Week of August 14, 2000
  Editor's Choice Web Pick
   of the Week

Tennessee's Resource Valley: Site Scores High
in Content and Appearance, Low on BS Index

Developing a solid Web site has never been an easy proposition. Oh, sure, simply slapping up a site is not a problem. The problem is quality - more specifically, the lack of it.

That's why we like the new design and functionality on the Web site for Tennessee's Resource Valley (TRV as www.trv.org), a regional economic development organization that represents 15 counties in the Knoxville-Oak Ridge-Smoky Mountains region of the Volunteer State.

Unlike the huge majority of economic development sites, this one looks well thought out and technologically savvy. It scores solid points in terms of content and appearance. Just as importantly, it scores inordinately low on the BS Index -- where high rankings signal attention-span death among knowledgeable site seekers.

Pull-Down Menus with Purpose

Developed in conjunction with local area firms The Tombras Group (www.tombras.com) and MediaPulse (www.mediapulse.com), the TRV site pops onscreen with a very fetchingly designed homepage that features some inviting area photos (nice color usage, too). The homepage's attractiveness is a key element, since all this site's online roads lead from here.

Those online roads are embodied in the seven categories wisely positioned near the top of the page: "services," "business advantages," "workforce," "buildings and sites," "community data and maps," "regional links" and "lifestyle."

A click on any of these categories gives you a pull-down menu of options. And the options here are useful, not arbitrary or decorative. A click on workforce, for example, pulls down the options "population statistics," "commuting patterns," "education and training," "wages" and "largest employers."

As you might expect, the site does have some good things to say about the area it's representing. (And we'd have a "Ripley's Believe It or Not" scoop if it didn't.)

But it smartly lets other folks - namely, its corporate clientele - do the talking. For example, the population stats section include quotes from executives from Kimberly-Clarke and ClientLogic on how their companies' operations have fared in the area.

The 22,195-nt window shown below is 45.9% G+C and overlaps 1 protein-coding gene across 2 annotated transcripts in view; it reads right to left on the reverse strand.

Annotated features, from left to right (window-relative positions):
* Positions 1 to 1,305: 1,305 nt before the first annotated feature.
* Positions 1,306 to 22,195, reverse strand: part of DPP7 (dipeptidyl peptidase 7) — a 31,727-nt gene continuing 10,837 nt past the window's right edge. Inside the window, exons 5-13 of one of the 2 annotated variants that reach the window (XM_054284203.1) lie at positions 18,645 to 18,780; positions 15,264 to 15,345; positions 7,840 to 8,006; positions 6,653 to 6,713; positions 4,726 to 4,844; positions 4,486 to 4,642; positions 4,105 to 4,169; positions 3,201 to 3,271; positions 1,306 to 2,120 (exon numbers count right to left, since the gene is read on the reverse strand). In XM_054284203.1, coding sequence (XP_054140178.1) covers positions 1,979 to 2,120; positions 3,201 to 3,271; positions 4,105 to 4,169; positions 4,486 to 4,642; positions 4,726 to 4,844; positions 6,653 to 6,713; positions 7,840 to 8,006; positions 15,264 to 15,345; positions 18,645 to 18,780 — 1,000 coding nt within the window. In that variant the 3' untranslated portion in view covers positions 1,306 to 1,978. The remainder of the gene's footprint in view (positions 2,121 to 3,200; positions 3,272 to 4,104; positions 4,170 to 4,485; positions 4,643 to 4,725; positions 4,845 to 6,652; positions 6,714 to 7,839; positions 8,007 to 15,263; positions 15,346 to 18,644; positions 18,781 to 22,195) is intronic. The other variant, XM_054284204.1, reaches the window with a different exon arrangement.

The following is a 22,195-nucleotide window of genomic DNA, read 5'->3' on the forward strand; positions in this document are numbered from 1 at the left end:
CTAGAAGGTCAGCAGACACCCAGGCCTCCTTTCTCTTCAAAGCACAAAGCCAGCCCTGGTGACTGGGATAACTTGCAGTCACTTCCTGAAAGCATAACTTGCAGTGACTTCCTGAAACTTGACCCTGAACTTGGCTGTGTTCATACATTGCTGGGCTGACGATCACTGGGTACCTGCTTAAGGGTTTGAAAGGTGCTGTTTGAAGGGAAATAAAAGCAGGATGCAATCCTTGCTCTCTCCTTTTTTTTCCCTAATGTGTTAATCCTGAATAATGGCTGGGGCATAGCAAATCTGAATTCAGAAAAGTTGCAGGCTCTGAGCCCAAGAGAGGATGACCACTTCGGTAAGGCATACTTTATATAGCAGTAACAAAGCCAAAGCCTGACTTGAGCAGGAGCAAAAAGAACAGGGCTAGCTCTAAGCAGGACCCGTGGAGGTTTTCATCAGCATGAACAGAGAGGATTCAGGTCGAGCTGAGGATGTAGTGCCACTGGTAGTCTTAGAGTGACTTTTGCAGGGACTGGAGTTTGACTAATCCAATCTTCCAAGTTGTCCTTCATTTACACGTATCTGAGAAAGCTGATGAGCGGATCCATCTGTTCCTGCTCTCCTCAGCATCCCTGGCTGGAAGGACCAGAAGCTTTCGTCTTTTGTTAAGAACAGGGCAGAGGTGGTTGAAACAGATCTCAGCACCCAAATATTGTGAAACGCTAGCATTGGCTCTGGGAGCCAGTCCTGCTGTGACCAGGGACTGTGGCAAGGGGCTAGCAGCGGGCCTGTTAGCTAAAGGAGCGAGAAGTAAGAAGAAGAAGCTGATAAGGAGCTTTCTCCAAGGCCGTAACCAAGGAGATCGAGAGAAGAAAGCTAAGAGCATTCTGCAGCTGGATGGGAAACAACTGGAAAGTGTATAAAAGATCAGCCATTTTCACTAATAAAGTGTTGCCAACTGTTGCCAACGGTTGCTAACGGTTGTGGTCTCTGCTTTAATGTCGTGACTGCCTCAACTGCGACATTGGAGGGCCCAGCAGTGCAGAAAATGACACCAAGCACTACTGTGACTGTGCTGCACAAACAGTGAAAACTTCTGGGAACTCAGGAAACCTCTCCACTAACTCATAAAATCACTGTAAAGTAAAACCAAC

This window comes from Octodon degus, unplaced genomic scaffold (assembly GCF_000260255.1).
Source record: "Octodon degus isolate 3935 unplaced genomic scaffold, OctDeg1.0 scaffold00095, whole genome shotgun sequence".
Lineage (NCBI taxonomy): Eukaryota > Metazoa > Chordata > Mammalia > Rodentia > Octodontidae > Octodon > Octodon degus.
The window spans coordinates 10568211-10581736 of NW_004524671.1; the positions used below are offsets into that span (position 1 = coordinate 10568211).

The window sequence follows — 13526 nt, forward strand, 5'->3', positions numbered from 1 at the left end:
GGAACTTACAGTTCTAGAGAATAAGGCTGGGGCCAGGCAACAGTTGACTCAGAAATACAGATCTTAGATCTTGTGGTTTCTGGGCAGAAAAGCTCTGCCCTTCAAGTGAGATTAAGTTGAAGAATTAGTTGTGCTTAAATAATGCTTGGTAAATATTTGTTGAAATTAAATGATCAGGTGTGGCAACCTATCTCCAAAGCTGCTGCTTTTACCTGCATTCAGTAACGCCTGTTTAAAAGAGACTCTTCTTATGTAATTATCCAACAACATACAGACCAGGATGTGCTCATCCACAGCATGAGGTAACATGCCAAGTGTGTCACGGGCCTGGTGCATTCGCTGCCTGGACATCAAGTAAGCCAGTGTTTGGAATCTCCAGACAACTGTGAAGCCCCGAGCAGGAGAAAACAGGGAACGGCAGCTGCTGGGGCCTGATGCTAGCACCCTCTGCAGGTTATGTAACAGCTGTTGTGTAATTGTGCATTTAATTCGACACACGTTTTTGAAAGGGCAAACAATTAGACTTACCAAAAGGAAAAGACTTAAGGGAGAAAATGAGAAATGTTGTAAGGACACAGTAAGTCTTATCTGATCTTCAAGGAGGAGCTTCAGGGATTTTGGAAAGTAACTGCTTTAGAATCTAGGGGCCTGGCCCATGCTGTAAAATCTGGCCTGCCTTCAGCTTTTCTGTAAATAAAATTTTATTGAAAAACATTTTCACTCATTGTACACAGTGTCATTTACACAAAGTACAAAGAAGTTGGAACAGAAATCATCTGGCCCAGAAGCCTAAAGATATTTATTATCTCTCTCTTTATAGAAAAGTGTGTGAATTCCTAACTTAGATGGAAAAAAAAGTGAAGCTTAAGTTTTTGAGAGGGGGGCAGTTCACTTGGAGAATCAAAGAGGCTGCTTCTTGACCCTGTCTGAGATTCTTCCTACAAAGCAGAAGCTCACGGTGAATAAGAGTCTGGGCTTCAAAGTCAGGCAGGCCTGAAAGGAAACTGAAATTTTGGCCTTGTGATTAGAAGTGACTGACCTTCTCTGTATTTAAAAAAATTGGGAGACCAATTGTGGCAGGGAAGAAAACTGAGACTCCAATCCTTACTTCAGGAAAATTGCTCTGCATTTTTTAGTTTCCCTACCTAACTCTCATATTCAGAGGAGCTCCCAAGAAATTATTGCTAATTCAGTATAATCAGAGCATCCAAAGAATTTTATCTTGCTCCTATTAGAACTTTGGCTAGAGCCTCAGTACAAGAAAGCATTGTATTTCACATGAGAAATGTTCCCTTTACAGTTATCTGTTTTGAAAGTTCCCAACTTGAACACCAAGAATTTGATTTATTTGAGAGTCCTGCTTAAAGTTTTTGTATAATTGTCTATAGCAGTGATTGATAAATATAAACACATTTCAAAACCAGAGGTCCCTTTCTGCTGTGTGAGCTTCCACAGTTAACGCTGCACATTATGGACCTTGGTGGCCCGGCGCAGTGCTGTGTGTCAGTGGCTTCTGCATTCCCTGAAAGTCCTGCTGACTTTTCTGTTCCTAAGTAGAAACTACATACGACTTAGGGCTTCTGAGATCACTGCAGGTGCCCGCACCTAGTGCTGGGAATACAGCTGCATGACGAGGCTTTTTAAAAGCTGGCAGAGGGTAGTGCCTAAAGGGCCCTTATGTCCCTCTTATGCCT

Little Touches Indicate Careful
Consideration of How the Process Works

Surfing this site also uncovers a number of little touches that show careful consideration of how the site search process really works.

Consider the information that's required when you click the "Contact" option: Users requesting information don't have to specify their companies' names. (Loose lips not only sink ships; they also breed pink slips - a fact that inexplicably still escapes some ED agencies, particularly in their online incarnations.)

The site also smartly covers the bases in terms of functionality.

For example, as you'd expect, the regional links clickoff connects to all the affiliated organizations in TRV's 15-county service areas.

But there's another way of doing the same thing that's less obvious but much cooler. Users viewing the service area's online map can click on any county to get a profile. And those profiles include not only contact names and phone numbers, but also the contacts' e-mail links and links to their organizations' Web sites. And where do more than a few corporate site search ideas crystallize? While looking at maps.

Even with the proliferation of off-the-shelf products, developing a solid Web site will continue to be a challenge. The TRV site was developed to generate business leads. But it also provides some leads on building a Web site that has both pop and substance.



©2000 Conway Data, Inc. All rights reserved. Data is from many sources and is not warranted to be accurate or current.